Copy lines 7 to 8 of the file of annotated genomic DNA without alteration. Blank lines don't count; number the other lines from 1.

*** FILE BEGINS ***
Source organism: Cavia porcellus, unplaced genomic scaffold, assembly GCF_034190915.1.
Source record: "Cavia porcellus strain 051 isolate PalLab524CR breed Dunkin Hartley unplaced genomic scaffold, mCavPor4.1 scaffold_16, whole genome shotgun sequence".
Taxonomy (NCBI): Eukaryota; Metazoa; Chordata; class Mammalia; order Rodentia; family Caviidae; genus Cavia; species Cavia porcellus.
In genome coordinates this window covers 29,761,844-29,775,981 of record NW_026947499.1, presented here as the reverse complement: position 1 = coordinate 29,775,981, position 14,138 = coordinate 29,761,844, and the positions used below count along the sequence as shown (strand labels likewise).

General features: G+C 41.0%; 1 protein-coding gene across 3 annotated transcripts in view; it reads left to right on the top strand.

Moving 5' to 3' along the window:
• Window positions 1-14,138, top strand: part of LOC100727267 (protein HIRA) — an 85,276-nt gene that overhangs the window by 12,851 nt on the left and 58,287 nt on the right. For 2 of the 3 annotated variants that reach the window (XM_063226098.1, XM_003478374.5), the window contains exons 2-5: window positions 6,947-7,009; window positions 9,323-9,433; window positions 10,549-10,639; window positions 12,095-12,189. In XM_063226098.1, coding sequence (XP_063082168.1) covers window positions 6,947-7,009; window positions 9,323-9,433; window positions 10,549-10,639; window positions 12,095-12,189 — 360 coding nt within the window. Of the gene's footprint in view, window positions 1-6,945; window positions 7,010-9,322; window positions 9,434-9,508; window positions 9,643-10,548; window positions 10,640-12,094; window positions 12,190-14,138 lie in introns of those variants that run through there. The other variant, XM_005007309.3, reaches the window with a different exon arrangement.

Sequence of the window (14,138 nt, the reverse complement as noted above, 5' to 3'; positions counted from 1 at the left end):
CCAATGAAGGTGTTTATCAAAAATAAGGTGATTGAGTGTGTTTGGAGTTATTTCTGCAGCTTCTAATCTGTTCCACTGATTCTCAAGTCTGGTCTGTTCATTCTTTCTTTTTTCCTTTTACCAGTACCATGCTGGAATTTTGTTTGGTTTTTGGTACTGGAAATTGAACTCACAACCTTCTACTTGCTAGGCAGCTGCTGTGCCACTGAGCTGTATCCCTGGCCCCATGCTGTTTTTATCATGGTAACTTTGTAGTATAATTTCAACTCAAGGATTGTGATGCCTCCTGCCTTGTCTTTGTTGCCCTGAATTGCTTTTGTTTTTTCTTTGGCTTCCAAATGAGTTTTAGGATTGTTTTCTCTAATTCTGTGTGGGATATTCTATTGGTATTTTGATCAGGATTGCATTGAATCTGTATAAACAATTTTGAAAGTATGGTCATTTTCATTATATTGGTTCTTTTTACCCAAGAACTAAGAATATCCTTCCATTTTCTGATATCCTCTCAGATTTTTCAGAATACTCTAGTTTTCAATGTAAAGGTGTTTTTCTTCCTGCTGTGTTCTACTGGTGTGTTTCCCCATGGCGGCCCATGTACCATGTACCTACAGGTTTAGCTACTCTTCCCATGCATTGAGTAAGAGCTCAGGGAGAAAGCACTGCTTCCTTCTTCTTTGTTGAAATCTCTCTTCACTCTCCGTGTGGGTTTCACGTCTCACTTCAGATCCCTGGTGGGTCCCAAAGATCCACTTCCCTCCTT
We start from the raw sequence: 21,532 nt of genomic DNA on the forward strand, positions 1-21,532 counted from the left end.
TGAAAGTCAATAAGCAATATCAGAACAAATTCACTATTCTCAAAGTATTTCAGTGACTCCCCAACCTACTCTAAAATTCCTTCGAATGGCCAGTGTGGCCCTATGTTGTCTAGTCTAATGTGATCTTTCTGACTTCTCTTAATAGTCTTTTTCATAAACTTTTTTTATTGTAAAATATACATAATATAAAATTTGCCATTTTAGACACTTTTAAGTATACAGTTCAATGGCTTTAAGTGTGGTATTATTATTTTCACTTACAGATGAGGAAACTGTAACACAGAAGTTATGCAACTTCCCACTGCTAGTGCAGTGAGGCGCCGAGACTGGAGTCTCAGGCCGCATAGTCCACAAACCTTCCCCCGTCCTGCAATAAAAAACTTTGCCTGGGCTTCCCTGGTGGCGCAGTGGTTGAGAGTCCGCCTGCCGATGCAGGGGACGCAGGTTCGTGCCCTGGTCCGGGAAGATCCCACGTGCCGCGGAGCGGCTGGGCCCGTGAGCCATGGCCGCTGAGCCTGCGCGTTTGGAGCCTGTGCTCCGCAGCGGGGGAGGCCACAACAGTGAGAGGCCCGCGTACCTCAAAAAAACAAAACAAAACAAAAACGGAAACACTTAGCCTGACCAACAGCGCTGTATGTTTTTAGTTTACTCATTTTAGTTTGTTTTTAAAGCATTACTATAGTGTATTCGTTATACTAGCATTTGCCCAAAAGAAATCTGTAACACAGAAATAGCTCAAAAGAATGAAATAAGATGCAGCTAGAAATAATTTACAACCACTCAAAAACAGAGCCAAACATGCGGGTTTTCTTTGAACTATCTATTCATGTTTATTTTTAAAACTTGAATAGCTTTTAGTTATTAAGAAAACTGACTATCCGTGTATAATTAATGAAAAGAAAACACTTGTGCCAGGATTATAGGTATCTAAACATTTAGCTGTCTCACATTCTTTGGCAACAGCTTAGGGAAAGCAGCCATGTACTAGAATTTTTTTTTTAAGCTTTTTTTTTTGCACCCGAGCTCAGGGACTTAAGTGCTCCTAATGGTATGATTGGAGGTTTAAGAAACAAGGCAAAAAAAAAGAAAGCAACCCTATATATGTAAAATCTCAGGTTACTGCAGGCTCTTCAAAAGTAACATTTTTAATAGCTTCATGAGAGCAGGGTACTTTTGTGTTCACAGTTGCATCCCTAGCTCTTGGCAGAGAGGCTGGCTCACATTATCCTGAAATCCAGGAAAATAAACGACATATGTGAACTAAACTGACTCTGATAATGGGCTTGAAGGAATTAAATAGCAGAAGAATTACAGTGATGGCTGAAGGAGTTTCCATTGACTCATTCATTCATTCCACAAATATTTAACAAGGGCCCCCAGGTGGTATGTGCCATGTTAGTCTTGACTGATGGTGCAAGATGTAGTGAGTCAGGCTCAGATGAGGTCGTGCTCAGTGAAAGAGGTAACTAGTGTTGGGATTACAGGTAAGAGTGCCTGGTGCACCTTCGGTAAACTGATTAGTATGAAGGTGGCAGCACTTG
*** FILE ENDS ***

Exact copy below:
• Window positions 1-14,138, top strand: part of LOC100727267 (protein HIRA) — an 85,276-nt gene that overhangs the window by 12,851 nt on the left and 58,287 nt on the right. For 2 of the 3 annotated variants that reach the window (XM_063226098.1, XM_003478374.5), the window contains exons 2-5: window positions 6,947-7,009; window positions 9,323-9,433; window positions 10,549-10,639; window positions 12,095-12,189. In XM_063226098.1, coding sequence (XP_063082168.1) covers window positions 6,947-7,009; window positions 9,323-9,433; window positions 10,549-10,639; window positions 12,095-12,189 — 360 coding nt within the window. Of the gene's footprint in view, window positions 1-6,945; window positions 7,010-9,322; window positions 9,434-9,508; window positions 9,643-10,548; window positions 10,640-12,094; window positions 12,190-14,138 lie in introns of those variants that run through there. The other variant, XM_005007309.3, reaches the window with a different exon arrangement.

Sequence of the window (14,138 nt, the reverse complement as noted above, 5' to 3'; positions counted from 1 at the left end):